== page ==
To expand their already diverse services, today they have opened their own model railway shop.

The shop, which is the front piece to their workshops, has been renovated, fitted out, lit and opened in just four weeks.

They still have more stock to display as it all arrives from the manufacturers but already they have a great selection of stuff.  And, as a US N scaler I’m pleased to see ‘Kato corner’ in the shop with a selection of the fantastic Kato Unitrack on offer.

The spacious layout of the store includes a test track which, when finished, will have running facilities for all the main gauges running on DC, DCC and computer control.  Also a special feature is planned for the test track which Steve is keeping as a surprise.

All the major brands will be stocked for British trains in the main scales, as well as several brands of European and US rolling stock.

Woodland Scenics products will have their own display unit with much of their extensive range of scenic material, accents and details.

Digitrax and Colbolt are two of the major DCC brands they carry, with many others available.

MRS also have lots of their own products, such as their self adhesive cork underlay, tools, wires, plugs, switches, point motor mounts, throttle holders and control panels.

Throughout the shop you will find everything you need to build your railway empire.

And if they haven’t got what you need in stock, just ask and they can order it in.  The shop is located at Unit 1, 10-12 Alder Hills, Poole, Dorset, BH12 4AL.

For those of you who can’t pop in to the shop there will be a website with everything on which is due to go online soon.  But for now, they can be reached via telephone on 01202 798068 or via email at shop@modelrailwaysolutions.co.uk.

MRS’ baseboard website is www.modelrailwaysolutions.co.uk which will become the shop website when it goes live.

It’s always good news when a new model railway store opens, and we wish them all the best with their exciting venture.

OO Gauge Fixed Link Coach Couplings – Part 2

In last week’s post I shared with you my designs for some 3D printed OO Gauge fixed link couplings specifically for coaches; you can find the post here.  This week I’ll be showing you the actual couplings and some images of them in use.

The initial test prints were done in Shapeways White Strong & Flexible material.  I chose this because it’s the cheapest material they do.  I’ve also used the Strong & Flexible material, instead of my normally prefered Frosted Detail plastics, as these couplings don’t need any fine detail. As they are hidden they simply need to function.  In the image below you can see a set of the white couplings in a pair Bachmann Mark 1 coaches.  This particular set turned out to be too short as the corridor connections meet before the pegs could locate into their holes.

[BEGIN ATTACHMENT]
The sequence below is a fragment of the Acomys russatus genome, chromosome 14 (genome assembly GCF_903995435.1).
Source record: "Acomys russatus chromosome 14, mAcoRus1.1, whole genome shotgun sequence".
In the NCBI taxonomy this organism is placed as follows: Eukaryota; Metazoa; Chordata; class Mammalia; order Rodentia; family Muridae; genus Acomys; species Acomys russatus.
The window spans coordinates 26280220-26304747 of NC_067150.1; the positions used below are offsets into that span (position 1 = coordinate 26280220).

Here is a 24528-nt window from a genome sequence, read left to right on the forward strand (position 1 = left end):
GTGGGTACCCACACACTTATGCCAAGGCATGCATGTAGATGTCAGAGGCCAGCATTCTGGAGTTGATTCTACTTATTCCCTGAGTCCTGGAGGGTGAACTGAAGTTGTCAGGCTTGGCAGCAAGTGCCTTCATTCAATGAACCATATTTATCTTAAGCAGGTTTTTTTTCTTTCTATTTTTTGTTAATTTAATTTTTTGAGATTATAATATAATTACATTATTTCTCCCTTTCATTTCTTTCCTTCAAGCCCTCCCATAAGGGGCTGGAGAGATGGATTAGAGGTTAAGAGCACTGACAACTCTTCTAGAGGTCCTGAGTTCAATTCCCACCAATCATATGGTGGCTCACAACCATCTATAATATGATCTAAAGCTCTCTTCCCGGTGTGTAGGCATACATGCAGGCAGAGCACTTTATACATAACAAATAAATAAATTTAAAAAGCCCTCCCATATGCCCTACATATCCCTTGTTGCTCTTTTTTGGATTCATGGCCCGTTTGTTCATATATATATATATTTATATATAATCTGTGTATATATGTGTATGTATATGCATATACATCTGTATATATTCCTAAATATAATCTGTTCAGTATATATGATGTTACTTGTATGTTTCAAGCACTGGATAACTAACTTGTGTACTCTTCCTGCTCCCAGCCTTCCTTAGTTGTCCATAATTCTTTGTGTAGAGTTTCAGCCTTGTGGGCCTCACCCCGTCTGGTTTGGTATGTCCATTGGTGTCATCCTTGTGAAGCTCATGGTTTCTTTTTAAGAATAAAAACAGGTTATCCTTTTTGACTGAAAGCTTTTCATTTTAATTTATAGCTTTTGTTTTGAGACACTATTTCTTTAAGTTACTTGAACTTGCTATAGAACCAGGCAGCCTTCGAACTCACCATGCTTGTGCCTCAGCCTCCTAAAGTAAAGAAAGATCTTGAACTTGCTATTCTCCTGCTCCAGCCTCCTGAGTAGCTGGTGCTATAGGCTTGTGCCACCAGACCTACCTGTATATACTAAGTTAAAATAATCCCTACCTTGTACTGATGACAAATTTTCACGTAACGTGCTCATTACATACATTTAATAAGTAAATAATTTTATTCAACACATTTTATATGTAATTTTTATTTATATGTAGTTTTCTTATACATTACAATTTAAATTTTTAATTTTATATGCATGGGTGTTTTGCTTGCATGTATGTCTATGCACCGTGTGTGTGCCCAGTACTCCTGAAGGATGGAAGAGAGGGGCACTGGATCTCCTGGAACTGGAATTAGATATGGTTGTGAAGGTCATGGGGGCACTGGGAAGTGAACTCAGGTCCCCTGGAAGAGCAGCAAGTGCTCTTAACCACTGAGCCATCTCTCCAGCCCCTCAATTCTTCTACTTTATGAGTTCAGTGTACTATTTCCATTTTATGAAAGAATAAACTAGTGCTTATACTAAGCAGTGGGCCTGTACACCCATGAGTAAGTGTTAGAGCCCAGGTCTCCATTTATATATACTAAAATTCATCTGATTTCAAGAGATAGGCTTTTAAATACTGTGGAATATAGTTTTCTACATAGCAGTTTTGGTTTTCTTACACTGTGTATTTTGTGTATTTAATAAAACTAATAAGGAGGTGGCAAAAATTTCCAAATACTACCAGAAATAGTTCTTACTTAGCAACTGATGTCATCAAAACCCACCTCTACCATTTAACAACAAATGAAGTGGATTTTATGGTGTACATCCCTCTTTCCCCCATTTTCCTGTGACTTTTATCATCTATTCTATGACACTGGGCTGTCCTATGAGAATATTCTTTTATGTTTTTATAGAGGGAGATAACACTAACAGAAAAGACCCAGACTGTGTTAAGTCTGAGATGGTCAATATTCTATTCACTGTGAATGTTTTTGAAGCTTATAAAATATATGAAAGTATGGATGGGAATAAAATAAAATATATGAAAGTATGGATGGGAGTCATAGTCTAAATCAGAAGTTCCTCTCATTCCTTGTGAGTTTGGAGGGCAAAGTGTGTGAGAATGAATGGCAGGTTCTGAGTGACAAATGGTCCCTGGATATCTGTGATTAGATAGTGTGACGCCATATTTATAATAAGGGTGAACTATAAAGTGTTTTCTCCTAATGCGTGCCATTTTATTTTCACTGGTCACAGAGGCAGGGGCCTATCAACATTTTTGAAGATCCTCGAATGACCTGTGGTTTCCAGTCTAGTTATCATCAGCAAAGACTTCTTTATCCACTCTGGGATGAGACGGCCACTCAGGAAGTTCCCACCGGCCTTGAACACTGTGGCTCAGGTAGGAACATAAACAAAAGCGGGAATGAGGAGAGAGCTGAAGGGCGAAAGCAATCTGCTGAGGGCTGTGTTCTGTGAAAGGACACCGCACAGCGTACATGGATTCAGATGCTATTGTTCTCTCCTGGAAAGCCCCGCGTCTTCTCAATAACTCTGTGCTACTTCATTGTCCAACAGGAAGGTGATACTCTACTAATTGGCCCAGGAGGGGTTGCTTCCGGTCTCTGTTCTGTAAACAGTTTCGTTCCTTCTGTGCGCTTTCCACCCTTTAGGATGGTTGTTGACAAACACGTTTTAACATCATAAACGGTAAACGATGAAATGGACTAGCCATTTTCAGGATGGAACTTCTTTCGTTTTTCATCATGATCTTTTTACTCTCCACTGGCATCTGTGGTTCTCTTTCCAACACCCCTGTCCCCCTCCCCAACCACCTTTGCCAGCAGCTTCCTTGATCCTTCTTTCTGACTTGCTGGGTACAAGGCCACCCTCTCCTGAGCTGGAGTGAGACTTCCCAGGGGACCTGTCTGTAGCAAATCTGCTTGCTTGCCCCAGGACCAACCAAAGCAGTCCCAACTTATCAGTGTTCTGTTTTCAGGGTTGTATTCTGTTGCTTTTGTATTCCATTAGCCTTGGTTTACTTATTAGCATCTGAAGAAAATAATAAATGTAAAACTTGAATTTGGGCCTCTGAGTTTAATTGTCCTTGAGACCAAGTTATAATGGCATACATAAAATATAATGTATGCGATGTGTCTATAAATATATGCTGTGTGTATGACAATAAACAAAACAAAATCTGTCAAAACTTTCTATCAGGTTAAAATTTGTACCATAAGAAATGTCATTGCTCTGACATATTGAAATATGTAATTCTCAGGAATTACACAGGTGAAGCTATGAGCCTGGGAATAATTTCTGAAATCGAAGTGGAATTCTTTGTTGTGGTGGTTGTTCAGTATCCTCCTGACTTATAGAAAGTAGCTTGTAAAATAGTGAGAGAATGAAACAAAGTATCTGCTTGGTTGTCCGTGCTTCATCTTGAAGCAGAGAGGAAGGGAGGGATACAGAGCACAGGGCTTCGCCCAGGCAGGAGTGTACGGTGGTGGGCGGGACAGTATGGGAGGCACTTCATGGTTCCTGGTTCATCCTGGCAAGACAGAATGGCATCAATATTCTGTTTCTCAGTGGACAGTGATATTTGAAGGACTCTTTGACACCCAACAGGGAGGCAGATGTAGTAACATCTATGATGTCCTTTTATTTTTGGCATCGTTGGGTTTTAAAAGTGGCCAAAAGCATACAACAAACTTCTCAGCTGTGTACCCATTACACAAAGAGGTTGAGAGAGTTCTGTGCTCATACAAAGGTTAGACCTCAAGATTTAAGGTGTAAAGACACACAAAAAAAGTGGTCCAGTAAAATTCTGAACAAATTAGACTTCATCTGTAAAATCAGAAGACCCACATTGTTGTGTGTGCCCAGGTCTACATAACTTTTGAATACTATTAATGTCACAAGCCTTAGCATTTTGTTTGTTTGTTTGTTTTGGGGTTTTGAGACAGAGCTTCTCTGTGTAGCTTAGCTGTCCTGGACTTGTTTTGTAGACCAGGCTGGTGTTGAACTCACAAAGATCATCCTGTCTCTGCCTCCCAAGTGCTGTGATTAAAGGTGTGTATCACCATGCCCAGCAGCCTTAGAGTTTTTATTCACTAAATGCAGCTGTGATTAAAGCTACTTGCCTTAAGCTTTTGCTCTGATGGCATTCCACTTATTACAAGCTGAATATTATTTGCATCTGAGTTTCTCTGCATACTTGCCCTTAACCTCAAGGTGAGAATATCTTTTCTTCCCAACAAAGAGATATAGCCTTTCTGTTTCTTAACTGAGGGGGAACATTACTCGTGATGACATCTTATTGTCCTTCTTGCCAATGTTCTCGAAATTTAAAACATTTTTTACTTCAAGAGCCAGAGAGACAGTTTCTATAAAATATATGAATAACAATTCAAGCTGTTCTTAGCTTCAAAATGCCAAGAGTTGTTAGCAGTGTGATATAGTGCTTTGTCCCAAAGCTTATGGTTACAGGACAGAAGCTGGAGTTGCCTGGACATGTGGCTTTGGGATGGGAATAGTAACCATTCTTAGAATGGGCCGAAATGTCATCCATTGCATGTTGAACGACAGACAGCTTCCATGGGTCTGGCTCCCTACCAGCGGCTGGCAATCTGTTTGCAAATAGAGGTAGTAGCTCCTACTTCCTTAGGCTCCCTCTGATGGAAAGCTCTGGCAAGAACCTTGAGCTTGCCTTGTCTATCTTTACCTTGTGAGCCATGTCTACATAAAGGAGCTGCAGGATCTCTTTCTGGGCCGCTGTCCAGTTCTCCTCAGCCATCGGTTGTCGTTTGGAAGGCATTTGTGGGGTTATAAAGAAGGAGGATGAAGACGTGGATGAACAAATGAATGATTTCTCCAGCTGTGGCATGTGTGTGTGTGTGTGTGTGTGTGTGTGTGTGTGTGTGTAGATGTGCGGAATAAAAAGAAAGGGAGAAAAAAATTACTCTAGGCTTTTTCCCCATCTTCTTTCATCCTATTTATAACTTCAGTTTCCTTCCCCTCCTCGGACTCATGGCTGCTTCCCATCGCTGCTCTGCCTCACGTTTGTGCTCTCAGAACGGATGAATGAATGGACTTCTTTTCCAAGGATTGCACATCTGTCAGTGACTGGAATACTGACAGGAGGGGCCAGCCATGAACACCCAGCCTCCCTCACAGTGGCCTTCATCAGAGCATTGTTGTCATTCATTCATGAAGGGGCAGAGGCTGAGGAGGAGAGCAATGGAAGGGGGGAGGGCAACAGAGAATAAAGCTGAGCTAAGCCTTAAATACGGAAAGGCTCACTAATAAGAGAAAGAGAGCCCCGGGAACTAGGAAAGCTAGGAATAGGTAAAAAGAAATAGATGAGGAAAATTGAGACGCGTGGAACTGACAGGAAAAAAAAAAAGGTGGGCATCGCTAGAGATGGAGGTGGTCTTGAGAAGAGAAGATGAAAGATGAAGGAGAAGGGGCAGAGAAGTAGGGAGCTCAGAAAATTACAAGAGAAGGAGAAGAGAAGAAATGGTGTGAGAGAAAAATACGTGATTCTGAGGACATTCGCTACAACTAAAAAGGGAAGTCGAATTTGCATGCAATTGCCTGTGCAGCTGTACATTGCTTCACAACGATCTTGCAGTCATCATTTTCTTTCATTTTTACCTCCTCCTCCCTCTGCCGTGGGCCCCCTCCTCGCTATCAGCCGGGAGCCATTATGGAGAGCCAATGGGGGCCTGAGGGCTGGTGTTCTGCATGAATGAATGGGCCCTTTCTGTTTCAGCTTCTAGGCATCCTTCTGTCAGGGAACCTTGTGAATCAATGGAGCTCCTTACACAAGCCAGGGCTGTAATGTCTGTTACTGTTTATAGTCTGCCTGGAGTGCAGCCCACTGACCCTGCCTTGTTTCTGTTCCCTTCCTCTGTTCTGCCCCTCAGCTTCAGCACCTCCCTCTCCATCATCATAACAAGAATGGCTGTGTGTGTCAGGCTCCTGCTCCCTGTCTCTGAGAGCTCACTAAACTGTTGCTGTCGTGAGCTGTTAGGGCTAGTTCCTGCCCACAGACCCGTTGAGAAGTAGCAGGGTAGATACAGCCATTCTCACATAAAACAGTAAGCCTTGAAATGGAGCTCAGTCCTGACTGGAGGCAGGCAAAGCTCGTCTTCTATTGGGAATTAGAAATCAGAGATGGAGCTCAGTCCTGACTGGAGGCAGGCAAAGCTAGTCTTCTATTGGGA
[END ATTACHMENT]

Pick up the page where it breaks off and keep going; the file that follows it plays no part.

But the good news is I test printed several different sizes in order to see what worked and I was able to come up with a set of 5 which covered all bases.

Below is a set of 40 Type 2 or length 2 couplings.  These are the second shortest type.  This time I 3D printed them in the Black Strong & Flexible material which will also be used for the final couplings.

These couplings were originally developed for use on the beautiful new model of Bournemouth West.  So a good set of coaches to test the new couplings on is Hornby’s British Railways Somerset & Dorset Maunsell coaches, as they would have been common in this station.

In this stock photo below you can see the big gap between the coaches using the standard OO couplings.

 

However with my coupling fitted, the corridor connections are millimeters apart, as you can see in the images below.  This gives the impression of a joined connection.

 

And as these coaches are fitted with the NEM cam system, this causes the NEM socket to swing and move out on corners; the gap increases as the coaches travel around corners. This prevents the corridor connections and buffers from locking up and derailing the coaches.

The overall effect is very good.  Also they won’t come uncoupled but can simply be lifted off the layout when done.

These couplings also work well for the Bachmann Mk’1 coaches.

This older set wasn’t fitted with the cam system but my couplings still worked well around the corners, as the NEM socket swivels.

The Hornby Pullman coaches have their NEM couplings set much further back than the others I’ve tested so far and required a longer coupling.  The ones used below are still a bit too long but this has been corrected in my computer model.

Here are some videos of the test couplings in use with a push-pull service reversing around the corner and heading into Bournemouth West Station.

And again with a section of the Bournemouth Belle coming around the corner and heading into Bournemouth West Station.

And finally with the Pines Express; some of these coaches have Kadee couplings but mine have been used on the rest.